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August 30, 2013
Terry McDonald CO
American Board Certified Orthotist

Failing to provide orthotics and prosthetics services during the initial treatment process for Medicare patients results in higher long-term taxpayer cost. A major new study conducted by Dr. Allen Dobson and commissioned by the Amputee Coalition reveals compelling support for claims made within the Orthotics and Prosthetics community for years: that early interventions and a high standard of care at the outset of treatment benefits patients and taxpayers.

The Dobson study examined nearly 42,000 paired sets of Medicare beneficiaries with claims from 2007-2010. Claims pertaining to Medicare patients who received full orthotic and prosthetic care and related clinical services were compared against claims from Medicare patient who did not receive such care. In publishing their key finding, study investigators asserted that patients who received orthotic and prosthetic services have lower or comparable Medicare costs than patients who needed, but did not receive, these services.

Patients who received lower extremity orthoses had fewer acute care hospitalizations and emergency room admissions, and they were able to sustain more rehabilitation than patients who did not receive needed orthoses. Financial statistics revealed a difference of nearly $3,000, on average, between the long-term Medicare claims associated with each patient grouping over an 18-month period; patients receiving orthoses had fewer associated costs than patients who did not receive them. The study notes comparable long-term Medicare costs between full-treatment and lesser-treatment patients needing spinal orthoses and those needing lower extremity prostheses during the same 18-month time frame.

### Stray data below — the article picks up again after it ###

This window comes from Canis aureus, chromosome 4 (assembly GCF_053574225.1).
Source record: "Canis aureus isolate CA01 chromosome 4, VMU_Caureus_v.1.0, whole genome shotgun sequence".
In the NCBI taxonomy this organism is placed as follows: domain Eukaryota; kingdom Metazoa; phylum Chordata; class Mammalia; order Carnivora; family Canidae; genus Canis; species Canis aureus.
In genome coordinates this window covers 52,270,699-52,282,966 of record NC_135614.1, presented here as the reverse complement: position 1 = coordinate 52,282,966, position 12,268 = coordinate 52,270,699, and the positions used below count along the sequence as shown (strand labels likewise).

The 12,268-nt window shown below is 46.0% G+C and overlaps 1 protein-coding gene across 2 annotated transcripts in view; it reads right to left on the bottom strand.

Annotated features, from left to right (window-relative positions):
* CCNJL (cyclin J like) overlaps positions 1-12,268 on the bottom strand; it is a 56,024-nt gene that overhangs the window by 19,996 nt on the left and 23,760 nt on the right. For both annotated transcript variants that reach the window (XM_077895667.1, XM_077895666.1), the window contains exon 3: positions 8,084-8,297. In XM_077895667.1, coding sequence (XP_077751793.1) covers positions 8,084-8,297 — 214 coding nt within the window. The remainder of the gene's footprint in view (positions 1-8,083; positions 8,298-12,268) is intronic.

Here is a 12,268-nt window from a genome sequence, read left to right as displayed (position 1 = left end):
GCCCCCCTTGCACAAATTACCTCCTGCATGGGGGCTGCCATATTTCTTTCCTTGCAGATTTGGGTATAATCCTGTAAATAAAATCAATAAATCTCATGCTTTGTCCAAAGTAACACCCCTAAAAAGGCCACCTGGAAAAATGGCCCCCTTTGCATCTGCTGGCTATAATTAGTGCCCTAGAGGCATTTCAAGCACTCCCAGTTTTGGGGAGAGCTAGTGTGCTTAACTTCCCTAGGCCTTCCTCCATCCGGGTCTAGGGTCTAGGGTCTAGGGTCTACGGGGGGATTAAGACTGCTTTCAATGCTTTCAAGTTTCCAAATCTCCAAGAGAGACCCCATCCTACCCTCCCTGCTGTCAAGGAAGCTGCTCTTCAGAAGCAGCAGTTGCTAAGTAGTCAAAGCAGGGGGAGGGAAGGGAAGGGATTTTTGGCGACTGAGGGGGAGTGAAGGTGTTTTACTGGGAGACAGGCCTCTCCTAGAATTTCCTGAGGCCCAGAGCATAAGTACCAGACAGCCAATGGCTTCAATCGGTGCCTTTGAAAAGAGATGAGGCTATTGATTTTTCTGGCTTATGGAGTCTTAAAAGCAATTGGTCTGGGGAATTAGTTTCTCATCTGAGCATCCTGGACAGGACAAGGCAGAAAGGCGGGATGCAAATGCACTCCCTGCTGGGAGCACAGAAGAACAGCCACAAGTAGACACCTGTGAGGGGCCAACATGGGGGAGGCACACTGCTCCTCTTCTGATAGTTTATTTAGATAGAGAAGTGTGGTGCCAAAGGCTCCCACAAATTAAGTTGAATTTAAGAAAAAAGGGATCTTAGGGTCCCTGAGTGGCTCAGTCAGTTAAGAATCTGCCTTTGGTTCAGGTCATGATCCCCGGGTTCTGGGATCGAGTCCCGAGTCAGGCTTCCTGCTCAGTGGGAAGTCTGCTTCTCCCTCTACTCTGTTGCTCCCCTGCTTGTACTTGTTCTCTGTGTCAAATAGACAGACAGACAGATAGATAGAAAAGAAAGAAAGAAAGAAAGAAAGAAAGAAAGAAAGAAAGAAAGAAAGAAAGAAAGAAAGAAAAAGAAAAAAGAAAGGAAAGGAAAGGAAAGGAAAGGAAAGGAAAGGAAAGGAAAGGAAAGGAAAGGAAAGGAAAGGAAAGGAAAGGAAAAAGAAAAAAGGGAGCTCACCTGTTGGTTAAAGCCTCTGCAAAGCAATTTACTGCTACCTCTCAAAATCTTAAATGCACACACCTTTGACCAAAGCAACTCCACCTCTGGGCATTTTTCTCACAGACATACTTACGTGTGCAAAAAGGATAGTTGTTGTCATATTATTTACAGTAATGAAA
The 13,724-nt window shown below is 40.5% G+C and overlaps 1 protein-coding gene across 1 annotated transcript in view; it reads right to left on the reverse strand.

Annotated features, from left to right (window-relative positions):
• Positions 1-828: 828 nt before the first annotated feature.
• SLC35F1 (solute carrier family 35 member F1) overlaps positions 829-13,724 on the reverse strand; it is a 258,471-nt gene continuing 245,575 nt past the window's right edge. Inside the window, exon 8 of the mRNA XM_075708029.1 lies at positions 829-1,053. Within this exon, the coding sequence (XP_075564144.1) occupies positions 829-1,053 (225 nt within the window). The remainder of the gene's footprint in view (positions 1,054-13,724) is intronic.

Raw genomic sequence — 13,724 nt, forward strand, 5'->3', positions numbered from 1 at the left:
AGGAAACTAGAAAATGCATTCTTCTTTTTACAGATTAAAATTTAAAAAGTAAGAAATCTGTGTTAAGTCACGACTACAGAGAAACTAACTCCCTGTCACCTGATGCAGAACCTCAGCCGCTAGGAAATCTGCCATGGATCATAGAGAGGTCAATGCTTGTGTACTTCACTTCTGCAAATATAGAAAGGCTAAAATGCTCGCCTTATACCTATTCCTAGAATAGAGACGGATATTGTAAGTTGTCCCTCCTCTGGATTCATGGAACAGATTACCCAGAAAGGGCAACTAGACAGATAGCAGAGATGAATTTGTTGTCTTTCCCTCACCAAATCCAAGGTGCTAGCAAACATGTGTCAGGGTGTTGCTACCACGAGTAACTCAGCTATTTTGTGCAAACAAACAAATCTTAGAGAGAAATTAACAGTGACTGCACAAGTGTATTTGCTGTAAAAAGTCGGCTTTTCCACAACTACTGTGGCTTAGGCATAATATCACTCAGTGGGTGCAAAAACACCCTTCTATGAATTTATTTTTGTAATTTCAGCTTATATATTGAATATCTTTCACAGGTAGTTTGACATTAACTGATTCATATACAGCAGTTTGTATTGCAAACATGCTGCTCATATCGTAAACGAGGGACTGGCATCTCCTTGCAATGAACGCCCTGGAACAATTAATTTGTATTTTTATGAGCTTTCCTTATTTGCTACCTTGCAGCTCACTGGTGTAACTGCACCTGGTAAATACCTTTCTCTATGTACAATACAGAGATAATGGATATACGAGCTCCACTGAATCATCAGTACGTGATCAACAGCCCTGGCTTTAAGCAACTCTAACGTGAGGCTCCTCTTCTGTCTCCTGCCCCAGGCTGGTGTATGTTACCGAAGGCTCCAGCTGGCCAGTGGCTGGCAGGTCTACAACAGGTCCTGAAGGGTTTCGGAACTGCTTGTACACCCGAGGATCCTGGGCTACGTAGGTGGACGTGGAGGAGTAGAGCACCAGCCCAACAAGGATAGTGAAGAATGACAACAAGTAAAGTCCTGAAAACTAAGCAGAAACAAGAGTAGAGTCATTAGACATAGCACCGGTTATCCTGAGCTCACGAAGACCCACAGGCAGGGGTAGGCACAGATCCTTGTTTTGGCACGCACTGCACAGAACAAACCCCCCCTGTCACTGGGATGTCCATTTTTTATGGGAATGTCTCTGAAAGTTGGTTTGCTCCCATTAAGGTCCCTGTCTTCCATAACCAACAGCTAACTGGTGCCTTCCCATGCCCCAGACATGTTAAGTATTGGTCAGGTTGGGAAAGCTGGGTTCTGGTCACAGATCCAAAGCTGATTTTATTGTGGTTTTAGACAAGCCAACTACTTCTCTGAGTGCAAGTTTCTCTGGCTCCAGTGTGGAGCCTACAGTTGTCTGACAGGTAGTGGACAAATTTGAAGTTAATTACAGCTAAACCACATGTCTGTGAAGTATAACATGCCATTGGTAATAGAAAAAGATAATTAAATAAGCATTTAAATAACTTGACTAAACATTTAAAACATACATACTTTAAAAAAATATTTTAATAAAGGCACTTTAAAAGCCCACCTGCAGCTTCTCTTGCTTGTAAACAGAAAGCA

At Anchor Orthotics and Prosthetics, the aim has always been to provide the utmost level of service and care for Medicare patients and patients of all backgrounds. It is no mystery that patients maintain higher levels of activity and satisfaction with proper and suitable interventions in place, and although the initial costs associated with certain devices can be large the long-term cost of care trends downward in many cases.

Of particular note is the Dobson study’s supplemental assertion that patients who did receive orthotic or prosthetic interventions at the onset of treatment also tended to participate in more consistent rates of physical therapy and rehabilitation. The study authors noted that such participation allows full-treatment patients a greater ability to remain independent and avoid high-cost facility-based care. This close association between the device(s) used during treatment and related therapy and rehabilitation is a well-documented fact, and it is the reason why Anchor Orthotics and Prosthetics offers in-house therapy options in conjunction with the preparation and delivery of patients’ orthotic and/or prosthetic devices.

To enable all patients to attain success and have a better quality of life with orthotic and/or prosthetic care is the aim of all excellent providers. It is refreshing to see that such an aim can produce additional benefits for taxpayers as well. That is a clear win-win scenario.


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